Britain will expel 23 Russian diplomats over a nerve toxin attack on a Russian ex-spy in England, Prime Minister Theresa May says, describing the attack as an unlawful use of force by Russia against the United Kingdom.
May says Britain would also introduce new measures to strengthen defences against hostile state activities and freeze Russian state assets wherever there was evidence of a threat.
She also says no ministers or members of the British royal family would attend the football World Cup in Russia.
Russia, which denies any involvement in the attack, has called the measures announced by May "unacceptable, unjustified and short-sighted" and warned Britain to expect retaliation.
Former double agent Sergei Skripal, 66, and his daughter Yulia, 33, were found unconscious on a bench in the genteel city of Salisbury on March 4 and remain in hospital in a critical condition. A police officer was also harmed and remains in a serious condition.
May has said the Skripals were attacked with Novichok, a Soviet-era military-grade nerve agent. She had asked Moscow to explain whether it was responsible for the attack or had lost control of stocks of the highly dangerous substance.
"Their response demonstrated complete disdain for the gravity of these events," May said in a statement to parliament on Wednesday.
"They have treated the use of a military-grade nerve agent in Europe with sarcasm, contempt and defiance.
"There is no alternative conclusion, other than that the Russian state was culpable for the attempted murder of Mr Skripal and his daughter, and for threatening the lives of other British citizens in Salisbury, including Detective Sergeant Nick Bailey.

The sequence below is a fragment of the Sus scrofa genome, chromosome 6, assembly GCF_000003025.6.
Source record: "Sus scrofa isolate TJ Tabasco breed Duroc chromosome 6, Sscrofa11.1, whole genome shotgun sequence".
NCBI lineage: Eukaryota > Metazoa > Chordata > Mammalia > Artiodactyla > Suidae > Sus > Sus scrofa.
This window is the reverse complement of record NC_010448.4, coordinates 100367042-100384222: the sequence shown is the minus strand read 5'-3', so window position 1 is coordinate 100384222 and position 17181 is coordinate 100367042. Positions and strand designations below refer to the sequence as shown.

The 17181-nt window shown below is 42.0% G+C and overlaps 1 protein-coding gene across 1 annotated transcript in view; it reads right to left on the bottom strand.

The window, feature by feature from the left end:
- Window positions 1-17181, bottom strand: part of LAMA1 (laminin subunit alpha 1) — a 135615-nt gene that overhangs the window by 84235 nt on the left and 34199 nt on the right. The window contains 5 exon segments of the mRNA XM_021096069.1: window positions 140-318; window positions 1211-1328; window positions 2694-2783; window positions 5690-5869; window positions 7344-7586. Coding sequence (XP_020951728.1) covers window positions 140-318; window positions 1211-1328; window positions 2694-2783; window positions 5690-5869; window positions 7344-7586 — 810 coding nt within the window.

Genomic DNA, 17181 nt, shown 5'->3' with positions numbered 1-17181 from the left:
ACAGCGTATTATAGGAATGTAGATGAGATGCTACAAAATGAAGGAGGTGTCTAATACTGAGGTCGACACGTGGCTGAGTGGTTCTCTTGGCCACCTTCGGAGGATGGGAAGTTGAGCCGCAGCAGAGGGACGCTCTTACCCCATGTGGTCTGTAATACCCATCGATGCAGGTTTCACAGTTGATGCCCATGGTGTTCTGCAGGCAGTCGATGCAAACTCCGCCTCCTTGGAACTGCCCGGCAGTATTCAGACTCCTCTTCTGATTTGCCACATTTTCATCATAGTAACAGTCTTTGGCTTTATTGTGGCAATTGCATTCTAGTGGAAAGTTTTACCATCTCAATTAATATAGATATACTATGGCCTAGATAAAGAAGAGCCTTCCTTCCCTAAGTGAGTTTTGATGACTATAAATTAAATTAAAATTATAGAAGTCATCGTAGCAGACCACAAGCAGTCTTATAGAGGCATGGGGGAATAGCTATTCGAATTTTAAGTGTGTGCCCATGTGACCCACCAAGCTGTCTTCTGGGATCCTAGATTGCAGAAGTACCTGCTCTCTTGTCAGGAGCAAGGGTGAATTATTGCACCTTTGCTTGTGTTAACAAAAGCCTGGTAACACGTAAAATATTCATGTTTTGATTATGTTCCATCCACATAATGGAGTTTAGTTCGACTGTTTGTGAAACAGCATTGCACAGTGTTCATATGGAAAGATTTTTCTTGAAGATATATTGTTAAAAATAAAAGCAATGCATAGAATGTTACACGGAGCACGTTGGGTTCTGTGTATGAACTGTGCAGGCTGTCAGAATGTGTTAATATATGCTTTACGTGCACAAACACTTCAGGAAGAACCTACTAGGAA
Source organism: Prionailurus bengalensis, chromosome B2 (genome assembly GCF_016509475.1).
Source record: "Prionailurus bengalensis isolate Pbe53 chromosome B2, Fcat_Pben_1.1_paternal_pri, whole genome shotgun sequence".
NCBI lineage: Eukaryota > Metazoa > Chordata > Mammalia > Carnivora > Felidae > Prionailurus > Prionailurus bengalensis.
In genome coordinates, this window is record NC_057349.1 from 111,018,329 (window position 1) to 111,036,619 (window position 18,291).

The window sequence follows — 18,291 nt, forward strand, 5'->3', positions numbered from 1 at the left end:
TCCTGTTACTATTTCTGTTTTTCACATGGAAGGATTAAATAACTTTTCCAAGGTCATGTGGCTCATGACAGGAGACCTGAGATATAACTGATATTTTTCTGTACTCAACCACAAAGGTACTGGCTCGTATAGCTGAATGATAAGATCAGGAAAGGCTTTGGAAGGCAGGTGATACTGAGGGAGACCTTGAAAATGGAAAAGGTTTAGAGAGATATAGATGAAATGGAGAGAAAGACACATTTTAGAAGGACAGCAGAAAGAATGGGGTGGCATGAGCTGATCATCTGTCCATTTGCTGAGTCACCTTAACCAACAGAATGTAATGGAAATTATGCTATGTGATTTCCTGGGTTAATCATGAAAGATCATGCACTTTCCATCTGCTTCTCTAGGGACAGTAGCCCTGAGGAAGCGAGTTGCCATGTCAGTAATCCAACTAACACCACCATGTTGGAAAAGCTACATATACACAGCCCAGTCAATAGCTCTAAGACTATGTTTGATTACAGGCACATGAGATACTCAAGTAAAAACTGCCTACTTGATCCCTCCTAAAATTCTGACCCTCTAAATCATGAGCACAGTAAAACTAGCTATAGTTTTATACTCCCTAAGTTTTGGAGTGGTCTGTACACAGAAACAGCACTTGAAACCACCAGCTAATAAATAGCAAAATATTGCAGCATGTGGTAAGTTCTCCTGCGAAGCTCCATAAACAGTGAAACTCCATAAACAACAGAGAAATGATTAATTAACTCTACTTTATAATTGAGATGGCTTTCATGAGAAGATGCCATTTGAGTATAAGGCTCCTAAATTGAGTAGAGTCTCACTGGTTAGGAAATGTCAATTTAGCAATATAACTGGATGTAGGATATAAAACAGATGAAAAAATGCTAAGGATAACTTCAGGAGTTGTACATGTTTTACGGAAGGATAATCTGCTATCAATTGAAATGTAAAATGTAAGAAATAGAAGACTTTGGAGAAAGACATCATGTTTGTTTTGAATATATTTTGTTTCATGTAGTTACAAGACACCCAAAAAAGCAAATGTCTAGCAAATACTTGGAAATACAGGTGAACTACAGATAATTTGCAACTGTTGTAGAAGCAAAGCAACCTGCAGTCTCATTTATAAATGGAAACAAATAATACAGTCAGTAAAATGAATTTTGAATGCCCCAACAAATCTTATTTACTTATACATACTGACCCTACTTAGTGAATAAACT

"This represents an unlawful use of force by the Russian state against the United Kingdom."
May said the expulsion of the 23 diplomats, identified as undeclared intelligence officers, was the biggest single expulsion for more than 30 years and would degrade Russian intelligence capabilities in Britain for years to come.
The expelled Russian diplomats have one week to leave Britain, May said, before listing other measures.
"We will freeze Russian state assets wherever we have the evidence that they may be used to threaten the life or property of UK nationals or residents," she said.
She also said new legislative proposals would be urgently developed to counter any threat from a hostile state.
"This will include the addition of a targeted power to detain those suspected of hostile state activity at the UK border," May said.
British authorities would make use of existing powers to enhance efforts to monitor and track the intentions of those travelling to the UK who could be engaged in activities that represented a security threat.
"We will increase checks on private flights, customs and freight," she said.
She also threatened action against those she described as "serious criminals and corrupt elites", adding: "There is no place for these people, or their money, in our country."
May said Britain would revoke an invitation to Russian Foreign Minister Sergei Lavrov to visit the country and suspend all planned high level bilateral contacts between London and Moscow.
Britain was not alone in confronting Russian aggression, May said, adding she had discussed the Salisbury attack with US President Donald Trump, German Chancellor Angela Merkel and French President Emmanuel Macron.
Donald Tusk, European Union council president, earlier voiced support for Britain and stood ready to put the attack on the agenda of a council meeting next week.
Britain asked for an urgent meeting of the United Nations Security Council to update members on the attack.
May also said London had notified the Organisation for the Prohibition of Chemical Weapons about the use of the nerve agent.